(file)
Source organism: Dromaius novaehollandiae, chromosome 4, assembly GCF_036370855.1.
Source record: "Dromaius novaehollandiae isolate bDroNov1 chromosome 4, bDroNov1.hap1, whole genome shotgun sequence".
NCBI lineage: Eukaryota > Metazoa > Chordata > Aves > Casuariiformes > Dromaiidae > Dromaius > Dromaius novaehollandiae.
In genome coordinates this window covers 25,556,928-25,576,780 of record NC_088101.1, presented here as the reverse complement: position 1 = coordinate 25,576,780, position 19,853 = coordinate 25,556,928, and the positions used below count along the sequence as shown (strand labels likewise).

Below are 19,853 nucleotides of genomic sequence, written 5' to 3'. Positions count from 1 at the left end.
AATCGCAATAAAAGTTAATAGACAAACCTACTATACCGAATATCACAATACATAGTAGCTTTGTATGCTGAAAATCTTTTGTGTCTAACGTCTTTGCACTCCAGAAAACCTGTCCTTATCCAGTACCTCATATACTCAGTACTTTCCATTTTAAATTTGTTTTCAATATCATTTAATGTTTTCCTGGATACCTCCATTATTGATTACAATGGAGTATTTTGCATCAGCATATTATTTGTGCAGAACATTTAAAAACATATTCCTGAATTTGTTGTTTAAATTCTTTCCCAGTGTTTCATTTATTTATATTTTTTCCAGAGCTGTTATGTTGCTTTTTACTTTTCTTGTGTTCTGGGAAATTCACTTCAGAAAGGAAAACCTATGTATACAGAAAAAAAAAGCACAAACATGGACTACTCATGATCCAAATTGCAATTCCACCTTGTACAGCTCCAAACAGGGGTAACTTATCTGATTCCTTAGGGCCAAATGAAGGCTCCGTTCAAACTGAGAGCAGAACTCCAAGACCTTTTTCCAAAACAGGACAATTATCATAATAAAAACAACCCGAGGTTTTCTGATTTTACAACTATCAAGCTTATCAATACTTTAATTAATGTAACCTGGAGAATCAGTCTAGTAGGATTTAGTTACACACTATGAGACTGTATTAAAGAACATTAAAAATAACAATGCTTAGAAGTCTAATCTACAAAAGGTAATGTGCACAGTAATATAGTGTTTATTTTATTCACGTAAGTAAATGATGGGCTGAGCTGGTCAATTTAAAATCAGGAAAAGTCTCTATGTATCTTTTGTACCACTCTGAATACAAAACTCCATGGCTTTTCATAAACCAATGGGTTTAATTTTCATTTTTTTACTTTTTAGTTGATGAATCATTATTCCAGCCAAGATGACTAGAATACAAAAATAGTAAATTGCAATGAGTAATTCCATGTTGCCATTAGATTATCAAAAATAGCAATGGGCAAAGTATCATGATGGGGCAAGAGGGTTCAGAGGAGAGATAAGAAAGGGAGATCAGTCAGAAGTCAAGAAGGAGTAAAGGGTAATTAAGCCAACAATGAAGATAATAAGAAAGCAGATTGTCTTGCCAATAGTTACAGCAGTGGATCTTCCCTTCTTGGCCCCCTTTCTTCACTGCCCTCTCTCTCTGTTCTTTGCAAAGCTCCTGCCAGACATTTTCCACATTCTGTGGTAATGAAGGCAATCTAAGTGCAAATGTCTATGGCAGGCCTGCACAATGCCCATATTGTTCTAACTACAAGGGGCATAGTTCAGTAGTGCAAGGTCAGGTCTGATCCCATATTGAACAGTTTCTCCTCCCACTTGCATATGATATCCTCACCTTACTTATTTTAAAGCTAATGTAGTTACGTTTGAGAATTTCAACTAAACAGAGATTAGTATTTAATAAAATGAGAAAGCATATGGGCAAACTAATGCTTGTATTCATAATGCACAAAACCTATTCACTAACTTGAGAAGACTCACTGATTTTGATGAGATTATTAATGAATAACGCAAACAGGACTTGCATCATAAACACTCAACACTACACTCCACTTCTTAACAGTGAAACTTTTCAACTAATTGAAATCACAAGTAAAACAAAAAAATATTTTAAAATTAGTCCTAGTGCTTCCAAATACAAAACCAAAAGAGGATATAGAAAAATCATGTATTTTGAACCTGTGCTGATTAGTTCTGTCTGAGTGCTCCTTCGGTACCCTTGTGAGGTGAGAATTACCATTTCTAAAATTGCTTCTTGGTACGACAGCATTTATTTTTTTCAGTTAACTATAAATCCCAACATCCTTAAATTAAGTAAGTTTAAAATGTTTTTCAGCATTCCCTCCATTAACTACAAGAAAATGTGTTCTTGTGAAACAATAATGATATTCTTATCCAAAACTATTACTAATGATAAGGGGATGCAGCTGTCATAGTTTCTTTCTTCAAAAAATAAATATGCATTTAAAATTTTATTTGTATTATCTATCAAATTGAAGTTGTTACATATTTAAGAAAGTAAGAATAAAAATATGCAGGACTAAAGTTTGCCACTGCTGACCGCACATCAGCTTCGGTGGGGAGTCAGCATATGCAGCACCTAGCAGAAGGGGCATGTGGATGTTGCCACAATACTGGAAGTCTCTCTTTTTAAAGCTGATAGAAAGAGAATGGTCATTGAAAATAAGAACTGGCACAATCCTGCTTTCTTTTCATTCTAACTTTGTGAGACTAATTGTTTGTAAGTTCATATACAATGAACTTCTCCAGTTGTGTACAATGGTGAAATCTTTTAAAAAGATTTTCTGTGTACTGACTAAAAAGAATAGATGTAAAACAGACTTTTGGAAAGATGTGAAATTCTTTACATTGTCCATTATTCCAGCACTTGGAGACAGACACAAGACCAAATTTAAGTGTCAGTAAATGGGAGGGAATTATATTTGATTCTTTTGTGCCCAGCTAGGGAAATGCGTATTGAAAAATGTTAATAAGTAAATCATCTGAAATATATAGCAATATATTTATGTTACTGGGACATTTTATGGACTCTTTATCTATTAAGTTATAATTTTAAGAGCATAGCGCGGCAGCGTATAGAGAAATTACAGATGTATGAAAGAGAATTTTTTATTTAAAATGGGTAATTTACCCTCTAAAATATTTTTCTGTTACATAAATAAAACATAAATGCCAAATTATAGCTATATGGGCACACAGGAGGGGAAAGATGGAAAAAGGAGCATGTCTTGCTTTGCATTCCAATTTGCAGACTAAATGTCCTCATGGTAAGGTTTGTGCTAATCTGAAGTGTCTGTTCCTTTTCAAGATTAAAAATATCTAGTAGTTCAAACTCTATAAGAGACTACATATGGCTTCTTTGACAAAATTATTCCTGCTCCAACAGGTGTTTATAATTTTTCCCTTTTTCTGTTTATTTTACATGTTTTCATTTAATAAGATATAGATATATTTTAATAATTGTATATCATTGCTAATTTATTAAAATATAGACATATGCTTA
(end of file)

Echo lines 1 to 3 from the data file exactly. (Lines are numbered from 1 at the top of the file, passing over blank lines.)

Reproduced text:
Source organism: Dromaius novaehollandiae, chromosome 4, assembly GCF_036370855.1.
Source record: "Dromaius novaehollandiae isolate bDroNov1 chromosome 4, bDroNov1.hap1, whole genome shotgun sequence".
NCBI lineage: Eukaryota > Metazoa > Chordata > Aves > Casuariiformes > Dromaiidae > Dromaius > Dromaius novaehollandiae.